Captains Abroad: Meet Abigail in South Korea - Christopher Newport University

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Abigail stands in front of Changgyeonggung palace while wearing a hanbok (traditional Korean wear).

Captains Abroad: Meet Abigail in South Korea

Abigail Lee ‘24 is studying at Korea University this semester.

Above: Standing in front of Changgyeonggung palace while wearing a hanbok (traditional Korean wear).

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Hi, I’m Abigail!

My name is Abigail Lee and I am a junior at CNU. For the Fall 2022 semester, I am studying abroad in Seoul, South Korea! I am studying at Korea University (KU) and am taking classes focused on my communications major and writing minor.

I am taking two communication classes: Intro to Media Criticism and New Media Cinema. I’m also taking two electives: Beginner’s Korean and An Introduction to Applied Linguistics.

I chose to study abroad in South Korea for many reasons (lol). But to narrow it down, I chose Korea because I knew that being an exchange student was probably one of the only opportunities I’ll have to live in Korea for a decent amount of time. South Korea is a country I want to explore and experience living in the day-to-day, and I can’t do that if I have a job that only allows a limited amount of vacation time. I don’t currently plan to have a job in Korea in the future, so I’m planning to make the most out of my time here.

It will be a new, exciting, and scary experience to live in another country. But I hope that in the end, I’ll look back fondly and be grateful for all of the experiences I’ve had.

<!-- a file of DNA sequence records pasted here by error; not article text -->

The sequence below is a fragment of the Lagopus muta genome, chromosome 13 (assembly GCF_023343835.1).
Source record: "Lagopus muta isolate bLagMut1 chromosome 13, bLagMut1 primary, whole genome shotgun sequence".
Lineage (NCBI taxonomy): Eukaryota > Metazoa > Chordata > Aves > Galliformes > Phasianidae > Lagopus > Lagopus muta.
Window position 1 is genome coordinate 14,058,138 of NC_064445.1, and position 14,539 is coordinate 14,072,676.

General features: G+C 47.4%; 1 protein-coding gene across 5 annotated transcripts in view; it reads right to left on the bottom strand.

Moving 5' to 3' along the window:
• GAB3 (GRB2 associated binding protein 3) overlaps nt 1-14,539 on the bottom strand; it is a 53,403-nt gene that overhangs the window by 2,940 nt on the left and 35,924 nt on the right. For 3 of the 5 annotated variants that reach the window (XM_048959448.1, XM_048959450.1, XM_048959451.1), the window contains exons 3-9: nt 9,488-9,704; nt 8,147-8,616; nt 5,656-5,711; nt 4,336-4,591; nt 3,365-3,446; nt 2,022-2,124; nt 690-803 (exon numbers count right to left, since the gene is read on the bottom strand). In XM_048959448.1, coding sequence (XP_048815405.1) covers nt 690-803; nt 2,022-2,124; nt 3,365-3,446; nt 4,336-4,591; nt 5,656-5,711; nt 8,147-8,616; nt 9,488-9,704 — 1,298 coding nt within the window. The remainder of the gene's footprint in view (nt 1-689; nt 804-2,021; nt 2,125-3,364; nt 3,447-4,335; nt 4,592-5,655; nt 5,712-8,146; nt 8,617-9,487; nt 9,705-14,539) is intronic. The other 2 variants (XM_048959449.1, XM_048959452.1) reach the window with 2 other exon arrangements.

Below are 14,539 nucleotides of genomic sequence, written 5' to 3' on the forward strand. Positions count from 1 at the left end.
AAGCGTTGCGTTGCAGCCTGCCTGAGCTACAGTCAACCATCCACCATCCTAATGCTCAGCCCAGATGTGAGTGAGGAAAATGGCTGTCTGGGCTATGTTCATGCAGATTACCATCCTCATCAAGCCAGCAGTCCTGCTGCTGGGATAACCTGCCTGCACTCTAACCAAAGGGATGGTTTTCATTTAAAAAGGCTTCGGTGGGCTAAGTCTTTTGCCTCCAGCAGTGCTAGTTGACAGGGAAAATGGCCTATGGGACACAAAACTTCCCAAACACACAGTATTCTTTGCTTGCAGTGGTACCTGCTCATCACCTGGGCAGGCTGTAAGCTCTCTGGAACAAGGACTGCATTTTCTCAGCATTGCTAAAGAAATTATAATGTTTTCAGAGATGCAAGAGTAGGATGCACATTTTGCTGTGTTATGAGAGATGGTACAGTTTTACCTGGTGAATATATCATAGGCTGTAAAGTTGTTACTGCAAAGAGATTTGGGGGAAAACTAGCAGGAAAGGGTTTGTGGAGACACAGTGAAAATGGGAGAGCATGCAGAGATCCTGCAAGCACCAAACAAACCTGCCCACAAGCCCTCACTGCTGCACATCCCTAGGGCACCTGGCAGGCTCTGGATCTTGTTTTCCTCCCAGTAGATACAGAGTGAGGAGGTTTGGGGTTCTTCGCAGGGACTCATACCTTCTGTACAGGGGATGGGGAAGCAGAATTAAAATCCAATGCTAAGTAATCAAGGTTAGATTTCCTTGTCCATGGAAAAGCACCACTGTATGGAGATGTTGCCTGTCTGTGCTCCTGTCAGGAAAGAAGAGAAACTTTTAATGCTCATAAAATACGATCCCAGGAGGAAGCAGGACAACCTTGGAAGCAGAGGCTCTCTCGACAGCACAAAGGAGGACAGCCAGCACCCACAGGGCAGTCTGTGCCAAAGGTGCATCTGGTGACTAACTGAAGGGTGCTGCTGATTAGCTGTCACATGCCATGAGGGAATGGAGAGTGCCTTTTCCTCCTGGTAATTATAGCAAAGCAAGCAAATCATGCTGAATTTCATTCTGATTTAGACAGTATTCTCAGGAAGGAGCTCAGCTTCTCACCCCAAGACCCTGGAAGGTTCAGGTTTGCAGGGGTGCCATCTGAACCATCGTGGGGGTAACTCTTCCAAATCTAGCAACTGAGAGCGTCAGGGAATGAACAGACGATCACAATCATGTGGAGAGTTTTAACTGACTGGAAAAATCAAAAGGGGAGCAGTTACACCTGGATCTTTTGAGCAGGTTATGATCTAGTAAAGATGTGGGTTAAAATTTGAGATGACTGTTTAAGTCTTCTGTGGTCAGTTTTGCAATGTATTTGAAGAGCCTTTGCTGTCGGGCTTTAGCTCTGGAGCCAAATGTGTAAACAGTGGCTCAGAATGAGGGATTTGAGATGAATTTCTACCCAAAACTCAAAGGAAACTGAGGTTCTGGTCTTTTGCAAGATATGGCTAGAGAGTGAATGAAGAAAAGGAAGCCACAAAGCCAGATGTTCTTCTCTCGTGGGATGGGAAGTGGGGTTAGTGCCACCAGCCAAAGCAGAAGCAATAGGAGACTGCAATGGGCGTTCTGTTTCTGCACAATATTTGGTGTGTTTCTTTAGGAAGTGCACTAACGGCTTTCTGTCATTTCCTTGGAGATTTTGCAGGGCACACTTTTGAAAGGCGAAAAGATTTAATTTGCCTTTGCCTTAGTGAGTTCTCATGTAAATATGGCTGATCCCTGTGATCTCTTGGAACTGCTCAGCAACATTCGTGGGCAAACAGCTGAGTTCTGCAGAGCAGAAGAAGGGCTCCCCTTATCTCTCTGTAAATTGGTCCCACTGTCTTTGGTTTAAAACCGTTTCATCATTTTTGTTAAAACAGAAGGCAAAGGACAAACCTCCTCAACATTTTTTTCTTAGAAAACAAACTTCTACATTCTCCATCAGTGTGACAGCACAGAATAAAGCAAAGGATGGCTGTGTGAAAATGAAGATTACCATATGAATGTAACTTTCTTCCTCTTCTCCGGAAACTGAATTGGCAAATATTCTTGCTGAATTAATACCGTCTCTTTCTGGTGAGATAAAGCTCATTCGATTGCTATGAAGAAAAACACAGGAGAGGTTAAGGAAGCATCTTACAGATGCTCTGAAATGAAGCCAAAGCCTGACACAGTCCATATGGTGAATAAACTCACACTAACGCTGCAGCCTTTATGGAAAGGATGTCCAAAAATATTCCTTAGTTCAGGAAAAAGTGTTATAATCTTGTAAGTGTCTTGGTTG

Settling In

A student wearing a mask stands in the foreground with Seoul, South Korea in the background.
Me overlooking Seoul at the bottom of Namsam Tower.

It has been a couple of weeks since I arrived in South Korea and my concept of time has been thrown out the window. Since landing here, life’s been a whirlwind of to-do lists, bucket lists, and handfuls of slightly anxious interactions.

Classes have begun to start and although I am adjusting somewhat to life in Korea, I run into new and unexpected things every day. I go to cafes and try different foods all the time. Luckily I eat Korean food at home so I don’t think I’ll be homesick for food that much, but I highly doubt I’ll be able to eat Korean food the same when I’m back in America. It just tastes 10x better here in South Korea.

I’ve been meeting new people and it’s fun to talk to and get to know people from other countries. I think the majority of exchange students here are from America, but there are a good amount of European and Latin American students also.

I have had some language barrier moments, but Seoul has a lot of tourists, so once I tell them I’m American, they usually transition to English or find someone they know who speaks English.

All of the professors I take speak English and a good amount of Korean students speak English pretty well.

It still doesn’t feel real that I’m in Korea. I’ll look at the different signs on the street and see the Hangul (Korean alphabet) and remember that I’m in a foreign country, but I don’t feel scared.

Maybe it’s because I’m living in an English-speaking environment, but so far I’m just having fun and trying to live my best life before the homesickness kicks in.


Read more of Abigail's experiences


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